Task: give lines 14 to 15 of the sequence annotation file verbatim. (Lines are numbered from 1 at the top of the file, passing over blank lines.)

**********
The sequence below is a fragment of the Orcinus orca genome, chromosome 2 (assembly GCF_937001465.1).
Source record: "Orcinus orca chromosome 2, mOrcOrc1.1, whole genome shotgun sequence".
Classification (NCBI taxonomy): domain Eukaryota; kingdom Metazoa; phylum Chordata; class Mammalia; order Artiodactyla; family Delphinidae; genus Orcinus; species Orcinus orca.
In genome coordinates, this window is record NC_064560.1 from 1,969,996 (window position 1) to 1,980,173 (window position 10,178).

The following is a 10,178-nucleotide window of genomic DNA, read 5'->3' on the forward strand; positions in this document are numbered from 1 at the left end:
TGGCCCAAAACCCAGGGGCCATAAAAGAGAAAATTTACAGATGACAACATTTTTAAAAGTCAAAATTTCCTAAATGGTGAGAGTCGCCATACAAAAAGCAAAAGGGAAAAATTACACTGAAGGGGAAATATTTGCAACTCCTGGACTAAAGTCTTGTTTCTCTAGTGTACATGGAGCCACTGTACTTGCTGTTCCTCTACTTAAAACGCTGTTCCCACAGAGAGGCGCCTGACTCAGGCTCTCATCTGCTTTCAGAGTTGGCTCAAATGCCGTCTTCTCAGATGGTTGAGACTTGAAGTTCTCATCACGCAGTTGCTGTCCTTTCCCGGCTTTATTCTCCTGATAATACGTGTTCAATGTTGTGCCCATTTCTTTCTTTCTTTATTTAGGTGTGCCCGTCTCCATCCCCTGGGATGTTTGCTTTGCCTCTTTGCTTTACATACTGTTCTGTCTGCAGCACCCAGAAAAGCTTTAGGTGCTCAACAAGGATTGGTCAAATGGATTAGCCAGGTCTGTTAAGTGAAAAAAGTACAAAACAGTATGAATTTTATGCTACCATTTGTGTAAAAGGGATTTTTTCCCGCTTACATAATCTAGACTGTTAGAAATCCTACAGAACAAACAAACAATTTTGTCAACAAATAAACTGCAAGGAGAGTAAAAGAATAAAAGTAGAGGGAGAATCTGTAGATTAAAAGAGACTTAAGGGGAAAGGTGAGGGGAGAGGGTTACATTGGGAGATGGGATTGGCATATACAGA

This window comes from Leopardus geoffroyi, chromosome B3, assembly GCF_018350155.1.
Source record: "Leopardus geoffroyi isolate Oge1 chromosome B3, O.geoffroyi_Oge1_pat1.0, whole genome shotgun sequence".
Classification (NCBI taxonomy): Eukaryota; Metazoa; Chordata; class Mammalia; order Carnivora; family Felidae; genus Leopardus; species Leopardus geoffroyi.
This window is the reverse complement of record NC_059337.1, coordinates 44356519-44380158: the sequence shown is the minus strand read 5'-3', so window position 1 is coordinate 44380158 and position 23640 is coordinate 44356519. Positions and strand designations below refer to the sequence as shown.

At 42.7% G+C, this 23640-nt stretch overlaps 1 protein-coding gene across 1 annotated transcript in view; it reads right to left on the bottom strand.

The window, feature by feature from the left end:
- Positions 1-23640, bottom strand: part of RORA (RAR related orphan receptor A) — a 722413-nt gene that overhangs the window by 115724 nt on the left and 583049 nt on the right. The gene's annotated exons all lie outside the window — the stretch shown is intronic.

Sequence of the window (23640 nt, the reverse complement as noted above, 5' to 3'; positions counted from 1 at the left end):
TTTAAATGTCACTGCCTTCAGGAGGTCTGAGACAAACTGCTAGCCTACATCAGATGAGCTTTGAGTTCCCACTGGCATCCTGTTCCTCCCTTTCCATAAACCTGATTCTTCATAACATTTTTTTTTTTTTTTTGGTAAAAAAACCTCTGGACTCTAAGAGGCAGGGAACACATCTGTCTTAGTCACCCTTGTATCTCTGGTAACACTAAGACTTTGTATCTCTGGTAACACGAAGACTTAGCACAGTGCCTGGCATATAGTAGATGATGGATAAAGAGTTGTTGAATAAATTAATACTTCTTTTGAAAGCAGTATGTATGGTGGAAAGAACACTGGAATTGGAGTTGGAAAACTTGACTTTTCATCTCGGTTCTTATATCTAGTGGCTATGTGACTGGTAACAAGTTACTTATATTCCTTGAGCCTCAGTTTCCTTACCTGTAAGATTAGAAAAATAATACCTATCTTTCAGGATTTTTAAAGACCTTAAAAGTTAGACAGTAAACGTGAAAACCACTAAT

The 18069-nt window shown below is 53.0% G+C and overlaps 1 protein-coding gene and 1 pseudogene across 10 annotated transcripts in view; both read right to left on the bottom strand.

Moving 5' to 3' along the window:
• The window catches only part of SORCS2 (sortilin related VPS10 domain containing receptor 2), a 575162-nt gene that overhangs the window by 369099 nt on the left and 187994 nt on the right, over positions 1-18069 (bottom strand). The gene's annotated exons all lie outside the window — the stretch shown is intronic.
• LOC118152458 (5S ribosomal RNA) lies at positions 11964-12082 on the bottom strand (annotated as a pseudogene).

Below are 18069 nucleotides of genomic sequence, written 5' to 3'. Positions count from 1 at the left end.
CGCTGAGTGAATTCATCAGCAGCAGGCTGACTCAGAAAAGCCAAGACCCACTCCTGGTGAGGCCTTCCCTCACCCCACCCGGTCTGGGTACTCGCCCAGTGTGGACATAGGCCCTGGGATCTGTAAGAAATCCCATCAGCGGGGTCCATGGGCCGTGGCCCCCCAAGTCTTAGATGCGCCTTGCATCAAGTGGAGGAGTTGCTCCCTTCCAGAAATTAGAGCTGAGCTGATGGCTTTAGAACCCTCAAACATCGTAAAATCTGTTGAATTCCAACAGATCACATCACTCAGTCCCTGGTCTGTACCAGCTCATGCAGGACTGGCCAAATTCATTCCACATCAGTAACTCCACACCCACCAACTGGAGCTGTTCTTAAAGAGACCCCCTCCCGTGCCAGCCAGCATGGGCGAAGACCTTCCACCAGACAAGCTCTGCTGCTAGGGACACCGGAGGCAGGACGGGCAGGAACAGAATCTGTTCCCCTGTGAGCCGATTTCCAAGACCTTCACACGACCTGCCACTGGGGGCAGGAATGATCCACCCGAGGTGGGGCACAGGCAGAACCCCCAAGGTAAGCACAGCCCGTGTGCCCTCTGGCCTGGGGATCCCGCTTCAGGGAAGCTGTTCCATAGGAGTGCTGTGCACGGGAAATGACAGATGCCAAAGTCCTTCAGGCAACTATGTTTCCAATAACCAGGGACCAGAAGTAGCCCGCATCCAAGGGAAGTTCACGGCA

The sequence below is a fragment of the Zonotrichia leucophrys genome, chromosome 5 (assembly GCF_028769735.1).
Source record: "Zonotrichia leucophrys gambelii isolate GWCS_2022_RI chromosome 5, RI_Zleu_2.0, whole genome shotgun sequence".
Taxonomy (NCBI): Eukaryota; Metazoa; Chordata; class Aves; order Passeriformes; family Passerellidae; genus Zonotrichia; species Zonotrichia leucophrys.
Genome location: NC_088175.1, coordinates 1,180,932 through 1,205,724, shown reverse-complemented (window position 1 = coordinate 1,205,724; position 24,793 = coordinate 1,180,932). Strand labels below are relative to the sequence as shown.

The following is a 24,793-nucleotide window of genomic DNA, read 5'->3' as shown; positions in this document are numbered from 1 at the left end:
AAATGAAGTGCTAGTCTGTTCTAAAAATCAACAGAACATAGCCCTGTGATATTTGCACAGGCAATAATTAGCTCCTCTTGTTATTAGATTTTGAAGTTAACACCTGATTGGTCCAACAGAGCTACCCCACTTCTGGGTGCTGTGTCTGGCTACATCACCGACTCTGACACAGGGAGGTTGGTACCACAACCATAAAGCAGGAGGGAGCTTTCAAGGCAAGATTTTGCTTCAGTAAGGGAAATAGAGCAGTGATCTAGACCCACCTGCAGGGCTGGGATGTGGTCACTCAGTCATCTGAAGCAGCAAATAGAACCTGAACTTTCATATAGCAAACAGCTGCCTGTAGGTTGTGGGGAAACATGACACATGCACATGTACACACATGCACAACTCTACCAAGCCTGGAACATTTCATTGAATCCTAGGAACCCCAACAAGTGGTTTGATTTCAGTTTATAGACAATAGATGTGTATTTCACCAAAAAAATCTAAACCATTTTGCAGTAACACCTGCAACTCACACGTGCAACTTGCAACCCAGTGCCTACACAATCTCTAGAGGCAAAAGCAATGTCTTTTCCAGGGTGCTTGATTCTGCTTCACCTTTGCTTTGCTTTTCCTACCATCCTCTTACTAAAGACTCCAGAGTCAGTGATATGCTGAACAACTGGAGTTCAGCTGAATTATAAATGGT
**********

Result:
Sequence of the window (23640 nt, the reverse complement as noted above, 5' to 3'; positions counted from 1 at the left end):
TTTAAATGTCACTGCCTTCAGGAGGTCTGAGACAAACTGCTAGCCTACATCAGATGAGCTTTGAGTTCCCACTGGCATCCTGTTCCTCCCTTTCCATAAACCTGATTCTTCATAACATTTTTTTTTTTTTTTTGGTAAAAAAACCTCTGGACTCTAAGAGGCAGGGAACACATCTGTCTTAGTCACCCTTGTATCTCTGGTAACACTAAGACTTTGTATCTCTGGTAACACGAAGACTTAGCACAGTGCCTGGCATATAGTAGATGATGGATAAAGAGTTGTTGAATAAATTAATACTTCTTTTGAAAGCAGTATGTATGGTGGAAAGAACACTGGAATTGGAGTTGGAAAACTTGACTTTTCATCTCGGTTCTTATATCTAGTGGCTATGTGACTGGTAACAAGTTACTTATATTCCTTGAGCCTCAGTTTCCTTACCTGTAAGATTAGAAAAATAATACCTATCTTTCAGGATTTTTAAAGACCTTAAAAGTTAGACAGTAAACGTGAAAACCACTAAT